Feinstein puts it like so:  “My access, as you will read, was pretty much complete.  [Brian] Billick never once asked me to leave a room, and the players, who weren’t quite sure who I was or why I was there–many referred to me early on as ‘the book guy’–became, I believe, comfortable with my presence.  Deion Sanders even took the trouble to pull my jacket collar up while we were standing in the tunnel in Pittsburgh, saying, ‘Man, you have to at least try to look good on the sideline‘” (11).

Feinstein also thanks Ravens owner Steve Bisciotti for getting the machine rolling that would eventually produce the material for the book.

While the acknowledgments in Civil War spotlights the persons who were instrumental in helping to secure the permission and support necessary to make the research process possible, there’s only a slight suggestion or implication that Feinstein was present as conversations took place.  Now, we’re not talking about voice-over in a film, where logically a character usually needs to have firsthand knowledge of an event to speak of it.  Feinstein can write about an incident, a conversation, or report the progression of events without necessarily being there as it happened.  For credibility, though, it helps.

Since Civil War was completed before Next Man Up, it makes sense that there’s some ambiguity as to the proportion of witnessed and non-witnessed exchanges.  Moreover, the former focuses more on capturing an essence of the rivalry via the players and coaches of the 1995 season.  Thus, first-person, real-time presence isn’t necessarily mandatory.  On the other hand, Next Man Up is an inside-out, behind-the-playing-field book.  The expectation for first-person, real-time presence is very much there.

Furthermore, because the NFL monitors and limits the media’s access to players in ways the NBA and the MLB do not, it’s important that Feinstein is explicit in pointing out how he conducted primary research.*  It not only speaks to methodology and bolsters his credibility, but it also invites the reader to take part in a journey through him.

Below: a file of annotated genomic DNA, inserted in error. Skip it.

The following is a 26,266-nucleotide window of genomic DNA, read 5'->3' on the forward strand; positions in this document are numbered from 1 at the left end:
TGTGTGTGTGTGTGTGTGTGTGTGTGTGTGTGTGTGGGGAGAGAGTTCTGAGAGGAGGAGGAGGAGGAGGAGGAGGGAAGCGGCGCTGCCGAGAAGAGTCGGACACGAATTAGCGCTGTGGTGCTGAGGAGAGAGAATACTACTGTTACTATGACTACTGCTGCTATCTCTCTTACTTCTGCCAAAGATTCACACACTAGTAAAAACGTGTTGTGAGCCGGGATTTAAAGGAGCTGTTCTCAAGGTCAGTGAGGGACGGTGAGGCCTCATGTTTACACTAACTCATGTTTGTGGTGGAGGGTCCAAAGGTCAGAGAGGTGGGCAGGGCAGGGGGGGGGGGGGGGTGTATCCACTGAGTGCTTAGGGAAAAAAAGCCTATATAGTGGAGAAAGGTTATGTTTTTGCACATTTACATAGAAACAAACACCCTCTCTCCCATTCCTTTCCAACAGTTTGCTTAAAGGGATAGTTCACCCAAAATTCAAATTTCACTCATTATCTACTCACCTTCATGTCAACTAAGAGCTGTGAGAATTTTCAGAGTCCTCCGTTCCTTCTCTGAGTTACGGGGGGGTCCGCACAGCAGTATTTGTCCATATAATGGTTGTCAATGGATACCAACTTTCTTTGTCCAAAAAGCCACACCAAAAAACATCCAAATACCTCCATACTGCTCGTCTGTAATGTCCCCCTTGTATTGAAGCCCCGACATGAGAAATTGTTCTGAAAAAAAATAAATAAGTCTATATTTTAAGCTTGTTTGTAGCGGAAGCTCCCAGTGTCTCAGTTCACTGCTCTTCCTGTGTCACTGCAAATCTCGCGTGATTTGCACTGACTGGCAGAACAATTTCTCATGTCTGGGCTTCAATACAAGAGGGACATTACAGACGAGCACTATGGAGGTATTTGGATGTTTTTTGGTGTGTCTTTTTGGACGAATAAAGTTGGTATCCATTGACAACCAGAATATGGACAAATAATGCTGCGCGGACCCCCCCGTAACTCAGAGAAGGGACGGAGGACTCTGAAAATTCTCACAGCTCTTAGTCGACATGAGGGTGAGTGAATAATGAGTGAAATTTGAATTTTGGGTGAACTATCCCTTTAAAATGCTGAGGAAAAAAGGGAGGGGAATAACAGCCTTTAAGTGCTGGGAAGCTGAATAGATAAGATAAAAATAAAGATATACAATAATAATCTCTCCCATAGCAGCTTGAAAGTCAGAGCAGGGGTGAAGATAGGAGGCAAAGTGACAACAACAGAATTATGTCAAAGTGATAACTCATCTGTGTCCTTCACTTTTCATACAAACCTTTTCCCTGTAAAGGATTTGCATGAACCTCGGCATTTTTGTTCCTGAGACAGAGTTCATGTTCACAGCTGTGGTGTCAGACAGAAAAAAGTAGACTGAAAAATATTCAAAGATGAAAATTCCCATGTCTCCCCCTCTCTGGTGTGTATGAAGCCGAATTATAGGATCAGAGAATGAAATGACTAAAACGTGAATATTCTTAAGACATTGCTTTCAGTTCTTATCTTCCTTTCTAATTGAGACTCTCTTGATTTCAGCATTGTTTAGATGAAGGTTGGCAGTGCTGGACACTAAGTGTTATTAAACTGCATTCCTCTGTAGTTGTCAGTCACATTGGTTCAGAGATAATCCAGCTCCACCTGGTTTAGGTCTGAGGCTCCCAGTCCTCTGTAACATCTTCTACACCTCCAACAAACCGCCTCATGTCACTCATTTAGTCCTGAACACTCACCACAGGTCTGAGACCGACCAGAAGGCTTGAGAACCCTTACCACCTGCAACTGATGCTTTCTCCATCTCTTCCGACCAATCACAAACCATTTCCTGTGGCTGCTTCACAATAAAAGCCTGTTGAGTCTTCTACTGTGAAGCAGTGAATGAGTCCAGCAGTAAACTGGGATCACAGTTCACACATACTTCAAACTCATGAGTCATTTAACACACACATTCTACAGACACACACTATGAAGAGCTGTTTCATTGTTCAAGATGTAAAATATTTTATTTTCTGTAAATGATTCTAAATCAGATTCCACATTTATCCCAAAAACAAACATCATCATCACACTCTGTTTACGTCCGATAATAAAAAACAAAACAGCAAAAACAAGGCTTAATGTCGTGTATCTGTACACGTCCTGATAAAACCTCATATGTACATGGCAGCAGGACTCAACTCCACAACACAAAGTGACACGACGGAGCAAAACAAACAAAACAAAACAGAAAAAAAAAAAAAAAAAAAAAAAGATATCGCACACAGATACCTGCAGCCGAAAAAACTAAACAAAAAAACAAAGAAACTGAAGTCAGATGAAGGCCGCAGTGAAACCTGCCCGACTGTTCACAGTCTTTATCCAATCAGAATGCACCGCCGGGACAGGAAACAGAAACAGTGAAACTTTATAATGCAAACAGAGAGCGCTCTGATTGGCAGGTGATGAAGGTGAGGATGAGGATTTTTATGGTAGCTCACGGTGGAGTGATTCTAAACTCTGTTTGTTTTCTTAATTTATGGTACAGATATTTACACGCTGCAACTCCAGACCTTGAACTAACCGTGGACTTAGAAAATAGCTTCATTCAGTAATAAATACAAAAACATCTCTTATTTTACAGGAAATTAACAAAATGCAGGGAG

Trailer of from Occupation: Dreamland:

A short clip from Combat Diary:

*Feinstein notes in the Introduction of Next Man Up that “most professional sports make their players available to the press often.  Almost every NFL team severely limits access to its players.  There are limited times each week when the locker room is open to journalists, but most players simply stay out of the locker room during that time.  Most practices are off-limits, except perhaps for a few minutes of stretching at the start of the day.  Coaches are paranoid and secretive about everything” (6).

Click  here, here, and here for more excerpts from Next Man Up.

Click here, here, here, here, and here, for more from Civil War.

Rules and Regulations: Army, Navy, and Air Force

In addition to providing biographical information about the various players and personnel that composed the 1995 teams for Army and Navy and mentioning other factoids about the places and people visited or met, John Feinstein’s Army vs. Navy book necessarily includes information about the schools.

Here’s something that I learned today about the three service academies: